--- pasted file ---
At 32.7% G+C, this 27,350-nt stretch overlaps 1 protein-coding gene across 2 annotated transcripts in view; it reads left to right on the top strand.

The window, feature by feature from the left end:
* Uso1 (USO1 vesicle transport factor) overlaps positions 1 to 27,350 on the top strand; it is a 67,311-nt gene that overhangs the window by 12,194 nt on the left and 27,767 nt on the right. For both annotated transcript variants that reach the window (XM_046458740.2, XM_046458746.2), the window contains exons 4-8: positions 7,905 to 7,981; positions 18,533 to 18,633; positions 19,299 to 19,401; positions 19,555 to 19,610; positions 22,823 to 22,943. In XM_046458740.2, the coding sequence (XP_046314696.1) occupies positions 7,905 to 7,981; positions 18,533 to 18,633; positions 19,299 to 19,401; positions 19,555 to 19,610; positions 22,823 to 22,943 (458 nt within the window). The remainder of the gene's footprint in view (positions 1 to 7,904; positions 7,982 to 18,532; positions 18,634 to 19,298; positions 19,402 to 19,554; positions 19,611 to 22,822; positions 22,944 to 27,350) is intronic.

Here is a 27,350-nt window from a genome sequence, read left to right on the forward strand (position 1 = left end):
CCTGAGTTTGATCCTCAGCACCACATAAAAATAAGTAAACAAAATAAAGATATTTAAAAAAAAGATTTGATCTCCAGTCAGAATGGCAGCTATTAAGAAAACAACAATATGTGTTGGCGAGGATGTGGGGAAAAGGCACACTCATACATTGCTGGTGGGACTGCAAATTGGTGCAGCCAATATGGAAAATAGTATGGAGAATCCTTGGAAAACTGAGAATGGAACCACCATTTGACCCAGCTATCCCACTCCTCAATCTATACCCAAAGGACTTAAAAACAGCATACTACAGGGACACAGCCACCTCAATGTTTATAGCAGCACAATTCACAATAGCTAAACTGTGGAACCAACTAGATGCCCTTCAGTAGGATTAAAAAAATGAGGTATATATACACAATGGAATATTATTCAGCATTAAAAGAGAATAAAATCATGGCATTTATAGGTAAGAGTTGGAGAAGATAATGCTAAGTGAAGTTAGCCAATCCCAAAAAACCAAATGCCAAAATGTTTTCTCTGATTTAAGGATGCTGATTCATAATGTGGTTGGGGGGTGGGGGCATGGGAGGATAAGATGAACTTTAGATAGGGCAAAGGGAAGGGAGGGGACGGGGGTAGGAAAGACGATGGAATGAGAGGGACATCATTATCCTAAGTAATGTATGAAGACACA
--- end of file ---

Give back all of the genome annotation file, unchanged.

At 32.7% G+C, this 27,350-nt stretch overlaps 1 protein-coding gene across 2 annotated transcripts in view; it reads left to right on the top strand.

The window, feature by feature from the left end:
* Uso1 (USO1 vesicle transport factor) overlaps positions 1 to 27,350 on the top strand; it is a 67,311-nt gene that overhangs the window by 12,194 nt on the left and 27,767 nt on the right. For both annotated transcript variants that reach the window (XM_046458740.2, XM_046458746.2), the window contains exons 4-8: positions 7,905 to 7,981; positions 18,533 to 18,633; positions 19,299 to 19,401; positions 19,555 to 19,610; positions 22,823 to 22,943. In XM_046458740.2, the coding sequence (XP_046314696.1) occupies positions 7,905 to 7,981; positions 18,533 to 18,633; positions 19,299 to 19,401; positions 19,555 to 19,610; positions 22,823 to 22,943 (458 nt within the window). The remainder of the gene's footprint in view (positions 1 to 7,904; positions 7,982 to 18,532; positions 18,634 to 19,298; positions 19,402 to 19,554; positions 19,611 to 22,822; positions 22,944 to 27,350) is intronic.

Here is a 27,350-nt window from a genome sequence, read left to right on the forward strand (position 1 = left end):
CCTGAGTTTGATCCTCAGCACCACATAAAAATAAGTAAACAAAATAAAGATATTTAAAAAAAAGATTTGATCTCCAGTCAGAATGGCAGCTATTAAGAAAACAACAATATGTGTTGGCGAGGATGTGGGGAAAAGGCACACTCATACATTGCTGGTGGGACTGCAAATTGGTGCAGCCAATATGGAAAATAGTATGGAGAATCCTTGGAAAACTGAGAATGGAACCACCATTTGACCCAGCTATCCCACTCCTCAATCTATACCCAAAGGACTTAAAAACAGCATACTACAGGGACACAGCCACCTCAATGTTTATAGCAGCACAATTCACAATAGCTAAACTGTGGAACCAACTAGATGCCCTTCAGTAGGATTAAAAAAATGAGGTATATATACACAATGGAATATTATTCAGCATTAAAAGAGAATAAAATCATGGCATTTATAGGTAAGAGTTGGAGAAGATAATGCTAAGTGAAGTTAGCCAATCCCAAAAAACCAAATGCCAAAATGTTTTCTCTGATTTAAGGATGCTGATTCATAATGTGGTTGGGGGGTGGGGGCATGGGAGGATAAGATGAACTTTAGATAGGGCAAAGGGAAGGGAGGGGACGGGGGTAGGAAAGACGATGGAATGAGAGGGACATCATTATCCTAAGTAATGTATGAAGACACA